Fred R. Lindberg is a native of Sweden, born in 1866, and brought to the United States the following year by his parents, Abraham and Anna Louisa (Boxtrom) Lindberg. They



settled in Missouri and his father was a laborer in a stone quarry and on railroads for some years but later bought forty acres of land in Missouri and died on that farm. Three of his four children still survive: Annie, the wife of Andrew Feruquist; Peter, of Republic county, Kansas; and Fred R., of Bridgeport, Nebraska. After the father's death the mother moved to Republic county, Kansas, where she subsequently was married to Mr. Lindberg, and two children were born to that marriage: Ellen, who is the wife of Jonas Johnson, a Kansas farmer; and Joseph L., who lives on the old home farm in Kansas. Mr. Lindberg's parents were members of the Lutheran Church. His mother died in Republic county, Kansas.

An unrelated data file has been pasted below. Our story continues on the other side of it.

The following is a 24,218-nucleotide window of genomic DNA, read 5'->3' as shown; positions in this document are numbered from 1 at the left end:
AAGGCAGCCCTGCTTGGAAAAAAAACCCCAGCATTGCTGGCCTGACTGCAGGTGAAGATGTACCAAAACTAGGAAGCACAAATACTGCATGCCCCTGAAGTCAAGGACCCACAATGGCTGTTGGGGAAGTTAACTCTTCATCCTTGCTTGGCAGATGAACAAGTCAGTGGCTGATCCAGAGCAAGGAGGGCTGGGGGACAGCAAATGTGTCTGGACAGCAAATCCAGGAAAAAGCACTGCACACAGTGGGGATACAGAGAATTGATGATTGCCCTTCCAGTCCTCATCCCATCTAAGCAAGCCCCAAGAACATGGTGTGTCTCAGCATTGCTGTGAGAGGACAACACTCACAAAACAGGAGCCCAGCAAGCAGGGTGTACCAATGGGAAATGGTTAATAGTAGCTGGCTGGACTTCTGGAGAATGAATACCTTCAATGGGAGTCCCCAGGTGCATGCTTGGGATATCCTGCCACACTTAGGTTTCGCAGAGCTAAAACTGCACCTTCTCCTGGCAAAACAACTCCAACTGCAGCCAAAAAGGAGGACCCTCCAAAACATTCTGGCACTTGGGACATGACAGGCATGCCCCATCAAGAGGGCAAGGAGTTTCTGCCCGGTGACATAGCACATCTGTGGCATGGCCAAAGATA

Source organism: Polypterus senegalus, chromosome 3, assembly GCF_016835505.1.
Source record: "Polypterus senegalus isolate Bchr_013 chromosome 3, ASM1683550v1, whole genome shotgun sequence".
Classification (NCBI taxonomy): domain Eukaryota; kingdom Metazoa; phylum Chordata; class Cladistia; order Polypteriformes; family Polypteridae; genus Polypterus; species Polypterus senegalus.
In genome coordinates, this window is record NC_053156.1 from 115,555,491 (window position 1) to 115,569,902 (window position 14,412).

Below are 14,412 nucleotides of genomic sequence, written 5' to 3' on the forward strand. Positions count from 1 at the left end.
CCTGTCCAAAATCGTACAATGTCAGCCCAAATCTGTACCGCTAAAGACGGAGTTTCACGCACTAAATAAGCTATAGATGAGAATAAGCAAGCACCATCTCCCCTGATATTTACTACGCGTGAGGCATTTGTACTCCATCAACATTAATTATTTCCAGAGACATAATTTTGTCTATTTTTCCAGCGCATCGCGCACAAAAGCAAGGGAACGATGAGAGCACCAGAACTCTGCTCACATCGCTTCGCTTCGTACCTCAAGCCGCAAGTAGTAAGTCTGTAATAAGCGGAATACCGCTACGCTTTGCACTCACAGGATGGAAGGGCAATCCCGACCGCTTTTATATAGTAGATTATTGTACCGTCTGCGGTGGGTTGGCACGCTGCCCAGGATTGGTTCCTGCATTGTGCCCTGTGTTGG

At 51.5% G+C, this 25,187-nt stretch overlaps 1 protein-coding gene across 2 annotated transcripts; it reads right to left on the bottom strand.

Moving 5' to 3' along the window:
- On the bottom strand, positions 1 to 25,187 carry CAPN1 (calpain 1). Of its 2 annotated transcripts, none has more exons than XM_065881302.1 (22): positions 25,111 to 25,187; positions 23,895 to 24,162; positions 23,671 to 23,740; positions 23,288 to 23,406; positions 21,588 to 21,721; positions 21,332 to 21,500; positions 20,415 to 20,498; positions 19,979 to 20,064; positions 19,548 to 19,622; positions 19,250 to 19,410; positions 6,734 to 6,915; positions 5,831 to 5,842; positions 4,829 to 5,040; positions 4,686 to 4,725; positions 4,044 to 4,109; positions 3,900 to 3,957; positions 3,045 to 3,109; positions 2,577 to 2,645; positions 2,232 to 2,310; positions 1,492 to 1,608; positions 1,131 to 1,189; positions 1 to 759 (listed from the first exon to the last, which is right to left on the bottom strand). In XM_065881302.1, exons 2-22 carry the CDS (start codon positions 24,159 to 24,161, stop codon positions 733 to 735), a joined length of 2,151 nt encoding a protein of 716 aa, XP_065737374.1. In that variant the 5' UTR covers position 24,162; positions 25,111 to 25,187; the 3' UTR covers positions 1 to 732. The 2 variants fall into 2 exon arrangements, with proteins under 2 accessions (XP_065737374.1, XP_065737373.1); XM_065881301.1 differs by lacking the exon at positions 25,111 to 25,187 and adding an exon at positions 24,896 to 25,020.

Mr. Lindberg attended the country schools for awhile, first in Missouri and later in Kansas, but as soon as old enough to make his services valuable, went to work on farms. It was hard work, for at that time in that locality, farmers made use of little labor-saving machinery, but he kept sturdily on and remained with one employer for six years. In 1888, he came to Nebraska and decided to remain in this state, shortly afterward homesteading in what was then old Cheyenne but now Morrill county. He remained on that homestead for fifteen years, then went to work by the month, on the Lyon Brothers' ranch and for three years of the five he remained there, had sole charge. When the owner of the ranch died, Mr. Lindberg bought both the ranch and the horses keeping the property until 1909, when he sold to advantage. In the meantime, through good business judgment, Mr. Lindberg had acquired other property and still owns a ranch of six thousand acres near Reading, where he feeds and grazes three hundred head of cattle and a hundred and fifty head of horses. After coming to Bridgeport he became interested in business enterprises here and assisted in the organization of the Bridgeport Bank in 1901, of which institution he was the first president.